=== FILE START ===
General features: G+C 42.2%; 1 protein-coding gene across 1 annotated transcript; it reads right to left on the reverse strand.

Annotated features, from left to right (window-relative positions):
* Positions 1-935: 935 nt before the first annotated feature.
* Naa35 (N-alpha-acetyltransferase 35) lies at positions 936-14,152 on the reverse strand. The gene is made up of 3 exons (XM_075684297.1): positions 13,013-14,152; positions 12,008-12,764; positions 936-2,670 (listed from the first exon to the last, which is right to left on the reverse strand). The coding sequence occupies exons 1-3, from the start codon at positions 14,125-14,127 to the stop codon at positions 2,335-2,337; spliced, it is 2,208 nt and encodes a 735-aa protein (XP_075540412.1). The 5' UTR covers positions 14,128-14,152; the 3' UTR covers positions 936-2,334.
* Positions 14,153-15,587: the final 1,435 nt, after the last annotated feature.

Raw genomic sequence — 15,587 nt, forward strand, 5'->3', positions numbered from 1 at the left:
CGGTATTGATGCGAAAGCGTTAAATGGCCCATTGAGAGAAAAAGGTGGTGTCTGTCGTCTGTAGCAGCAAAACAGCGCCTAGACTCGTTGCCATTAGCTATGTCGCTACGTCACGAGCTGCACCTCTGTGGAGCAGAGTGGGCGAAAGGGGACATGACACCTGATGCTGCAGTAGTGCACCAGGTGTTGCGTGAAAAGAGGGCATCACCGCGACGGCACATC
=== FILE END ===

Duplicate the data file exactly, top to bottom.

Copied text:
General features: G+C 42.2%; 1 protein-coding gene across 1 annotated transcript; it reads right to left on the reverse strand.

Annotated features, from left to right (window-relative positions):
* Positions 1-935: 935 nt before the first annotated feature.
* Naa35 (N-alpha-acetyltransferase 35) lies at positions 936-14,152 on the reverse strand. The gene is made up of 3 exons (XM_075684297.1): positions 13,013-14,152; positions 12,008-12,764; positions 936-2,670 (listed from the first exon to the last, which is right to left on the reverse strand). The coding sequence occupies exons 1-3, from the start codon at positions 14,125-14,127 to the stop codon at positions 2,335-2,337; spliced, it is 2,208 nt and encodes a 735-aa protein (XP_075540412.1). The 5' UTR covers positions 14,128-14,152; the 3' UTR covers positions 936-2,334.
* Positions 14,153-15,587: the final 1,435 nt, after the last annotated feature.

Raw genomic sequence — 15,587 nt, forward strand, 5'->3', positions numbered from 1 at the left:
CGGTATTGATGCGAAAGCGTTAAATGGCCCATTGAGAGAAAAAGGTGGTGTCTGTCGTCTGTAGCAGCAAAACAGCGCCTAGACTCGTTGCCATTAGCTATGTCGCTACGTCACGAGCTGCACCTCTGTGGAGCAGAGTGGGCGAAAGGGGACATGACACCTGATGCTGCAGTAGTGCACCAGGTGTTGCGTGAAAAGAGGGCATCACCGCGACGGCACATC